More than 350,000 taxpayer accounts “were successfully accessed by unauthorized individuals” from January 1, 2014 and May 21, 2015, according to an audit report by the Treasury Inspector General (IG) for Tax Administration.
Furthermore, almost 610,000 taxpayers “were at heightened risk of future identity theft” and the inspector general’s office identified nearly a million accounts with “suspicious access attempts.” That’s bad enough, but “the actual number of individuals whose personal information” potentially was available to cyber thieves “is significantly larger” because the tax records include information on spouses and dependents. IRS provided 23 million records through Get Transcript in just over six months beginning October 2014.
Agency officials temporarily took down the Get Transcript function from the IRS website “when the scope of the crime became apparent,” according to a memorandum from Debra Holland, commissioner of the IRS wage and investment division, that was included in the report. She called the theft “unprecedented” in scope and method.
“Criminals are becoming increasingly sophisticated and are gathering vast amounts of personal information as the result of data breaches at sources outside the IRS,” said the memo to Michael E. McKenney, a deputy inspector general. They use that information to “impersonate their victims … to obtain the tax return and account information of the legitimate taxpayer.”
Separately, just this month, the IRS warned tax professionals of “a new wave of attacks that allow identity thieves to file fraudulent tax returns by remotely taking over practitioners’ computers.”
To complicate Get Transcript matters, the May audit report said IRS officials “did not offer an Identity Protection Personal Identification Number (IP PIN) or free credit monitoring to 79,122 individuals whose tax accounts the IRS identified as being involved in an attempted access.”
IRS did not offer free credit monitoring, according to the report, because the data poachers apparently obtained the taxpayers’ personal information, including Social Security numbers, from outside the IRS.
That’s not good enough for the inspector general.
“All individuals whose accounts were targeted through the Get Transcript application should receive the same protection,” the report says, “because they are at an increased risk of having an identity thief file a fraudulent tax return using their personal information.”
But IRS officials disagreed with the inspector general’s recommendation to offer an identity protection personal identification number to the 79,000 taxpayers whose Social Security numbers were fraudulently used.
“The IRS disagreed with this recommendation primarily because they consider the issuance of IP PINs to be just one tool in its efforts to combat identity theft,” the audit said.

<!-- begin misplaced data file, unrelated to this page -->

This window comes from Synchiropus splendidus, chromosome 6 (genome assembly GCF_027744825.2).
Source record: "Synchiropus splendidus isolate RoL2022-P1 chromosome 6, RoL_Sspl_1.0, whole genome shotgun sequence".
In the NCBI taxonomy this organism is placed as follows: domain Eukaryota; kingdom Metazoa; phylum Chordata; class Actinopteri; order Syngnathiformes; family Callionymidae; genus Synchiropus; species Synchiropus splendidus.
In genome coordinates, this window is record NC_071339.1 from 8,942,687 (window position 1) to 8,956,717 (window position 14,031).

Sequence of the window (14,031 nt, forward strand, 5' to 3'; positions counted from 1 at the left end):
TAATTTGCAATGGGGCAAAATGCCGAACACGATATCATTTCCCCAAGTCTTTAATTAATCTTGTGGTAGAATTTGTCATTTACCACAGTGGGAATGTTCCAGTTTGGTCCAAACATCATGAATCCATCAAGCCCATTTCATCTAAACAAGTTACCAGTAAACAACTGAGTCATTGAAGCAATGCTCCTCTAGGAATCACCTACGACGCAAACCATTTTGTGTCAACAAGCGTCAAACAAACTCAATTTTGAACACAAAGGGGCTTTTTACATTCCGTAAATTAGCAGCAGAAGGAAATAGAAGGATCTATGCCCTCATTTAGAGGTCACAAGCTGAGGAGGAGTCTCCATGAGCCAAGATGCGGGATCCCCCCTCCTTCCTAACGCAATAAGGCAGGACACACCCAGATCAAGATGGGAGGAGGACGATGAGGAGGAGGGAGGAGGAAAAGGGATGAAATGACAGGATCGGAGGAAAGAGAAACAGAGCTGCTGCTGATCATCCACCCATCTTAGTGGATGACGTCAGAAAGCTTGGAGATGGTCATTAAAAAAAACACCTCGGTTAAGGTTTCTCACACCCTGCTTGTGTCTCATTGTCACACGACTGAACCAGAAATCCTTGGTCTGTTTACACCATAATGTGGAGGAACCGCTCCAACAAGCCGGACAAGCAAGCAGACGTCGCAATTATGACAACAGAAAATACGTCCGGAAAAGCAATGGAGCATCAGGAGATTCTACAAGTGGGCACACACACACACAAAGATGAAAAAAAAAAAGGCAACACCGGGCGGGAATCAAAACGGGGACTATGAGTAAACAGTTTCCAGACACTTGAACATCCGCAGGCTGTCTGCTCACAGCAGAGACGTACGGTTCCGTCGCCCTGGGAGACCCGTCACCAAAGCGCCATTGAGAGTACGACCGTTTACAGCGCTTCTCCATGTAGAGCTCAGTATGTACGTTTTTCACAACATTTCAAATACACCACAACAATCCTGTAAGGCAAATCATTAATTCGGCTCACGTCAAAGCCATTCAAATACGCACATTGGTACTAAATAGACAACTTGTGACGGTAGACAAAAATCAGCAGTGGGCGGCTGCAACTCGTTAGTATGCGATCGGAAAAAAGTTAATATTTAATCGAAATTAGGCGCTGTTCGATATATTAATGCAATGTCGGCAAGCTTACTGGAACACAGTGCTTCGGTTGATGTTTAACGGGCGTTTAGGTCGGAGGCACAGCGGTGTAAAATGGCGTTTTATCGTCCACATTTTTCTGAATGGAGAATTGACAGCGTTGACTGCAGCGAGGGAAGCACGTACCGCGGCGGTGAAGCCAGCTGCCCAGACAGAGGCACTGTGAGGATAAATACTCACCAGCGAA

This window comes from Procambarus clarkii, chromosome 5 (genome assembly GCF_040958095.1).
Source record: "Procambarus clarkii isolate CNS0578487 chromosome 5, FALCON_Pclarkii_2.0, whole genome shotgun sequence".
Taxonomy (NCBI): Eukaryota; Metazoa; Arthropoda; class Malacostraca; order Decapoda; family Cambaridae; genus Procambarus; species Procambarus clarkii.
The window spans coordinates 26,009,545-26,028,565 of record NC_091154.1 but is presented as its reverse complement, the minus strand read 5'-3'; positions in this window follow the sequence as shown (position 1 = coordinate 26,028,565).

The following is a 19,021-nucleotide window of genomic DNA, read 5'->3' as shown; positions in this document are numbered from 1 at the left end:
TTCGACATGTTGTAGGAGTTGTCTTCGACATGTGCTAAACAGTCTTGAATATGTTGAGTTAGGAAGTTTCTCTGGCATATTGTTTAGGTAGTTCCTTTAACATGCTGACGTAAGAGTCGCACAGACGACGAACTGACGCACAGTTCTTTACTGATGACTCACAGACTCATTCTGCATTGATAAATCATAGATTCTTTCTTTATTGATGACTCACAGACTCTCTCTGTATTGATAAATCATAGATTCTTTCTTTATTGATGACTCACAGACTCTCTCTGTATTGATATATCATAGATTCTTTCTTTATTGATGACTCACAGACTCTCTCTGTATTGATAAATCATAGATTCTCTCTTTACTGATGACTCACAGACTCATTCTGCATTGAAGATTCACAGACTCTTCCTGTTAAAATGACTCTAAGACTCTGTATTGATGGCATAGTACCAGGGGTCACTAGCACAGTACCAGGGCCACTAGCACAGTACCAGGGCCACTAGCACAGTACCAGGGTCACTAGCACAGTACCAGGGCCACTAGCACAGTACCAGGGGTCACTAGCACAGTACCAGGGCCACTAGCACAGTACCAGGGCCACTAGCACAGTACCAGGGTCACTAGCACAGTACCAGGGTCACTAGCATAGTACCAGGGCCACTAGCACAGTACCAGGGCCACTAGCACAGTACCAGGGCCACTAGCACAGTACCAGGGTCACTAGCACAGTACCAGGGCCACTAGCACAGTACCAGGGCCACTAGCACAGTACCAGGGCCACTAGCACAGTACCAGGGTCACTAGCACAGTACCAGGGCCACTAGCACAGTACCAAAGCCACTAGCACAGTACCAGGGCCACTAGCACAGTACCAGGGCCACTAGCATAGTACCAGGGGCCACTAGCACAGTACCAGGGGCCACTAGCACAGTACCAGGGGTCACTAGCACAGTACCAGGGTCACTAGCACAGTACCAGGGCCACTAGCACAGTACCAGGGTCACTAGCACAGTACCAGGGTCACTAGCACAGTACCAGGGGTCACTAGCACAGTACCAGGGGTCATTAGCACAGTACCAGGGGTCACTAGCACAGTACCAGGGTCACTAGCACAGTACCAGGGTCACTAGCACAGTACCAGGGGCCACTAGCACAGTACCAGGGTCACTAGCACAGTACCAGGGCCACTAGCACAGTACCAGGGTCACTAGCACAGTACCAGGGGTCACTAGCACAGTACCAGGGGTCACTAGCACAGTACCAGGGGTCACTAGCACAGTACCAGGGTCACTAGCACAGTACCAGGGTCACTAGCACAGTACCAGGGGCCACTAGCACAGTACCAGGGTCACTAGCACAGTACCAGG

Again, the inspector general’s office was not impressed with the agency’s response.
“Unfortunately,” the inspector general concluded, “the lack of prompt action on this issue leaves the 79,122 taxpayers whose accounts were targeted at an increased risk of an identity thief filing a fraudulent tax return using their personal information.”
Sen. Ron Johnson (R-Wis.) also is upset with the agency’s cyber protection efforts. In a letter to Koskinen last week, Johnson, chairman of the Homeland Security and Governmental Affairs Committee, complained about the agency’s “apparent reluctance” to implement a cyber security system known as Einstein. All agencies are required to use Einstein by December 18 under a law cosponsored by Johnson.
An agency statement, however, indicates no reluctance. It has implemented the first two Einstein steps and said “as a next step in hardening our network and detecting and preventing malicious traffic, the IRS will put in place Einstein 3 … and is on track to implement before the Dec. 18, 2016 mandated date.”
IRS officials did agree with other inspector general recommendations, including one to improve notification letters to taxpayers. IRS officials also agreed to implement additional methods to identify everyone hit by the Get Transcript breach.
“Our review of IRS issuance of notification letters identified that the letters did not always provide sufficient information to identify dependents who may have been listed on accessed transcripts,” according to the IG’s report. “Other letters did not provide the correct address for the credit bureau to be contacted for free credit monitoring. In addition, duplicate letters were mailed to some taxpayers.”
Holland’s memo spoke to the frustrations of agency data protectors who can’t keep up with cyber thieves.
“The authentication standards that were widely accepted just a few years ago, when our online systems were designed,” she said, “are no longer adequate.”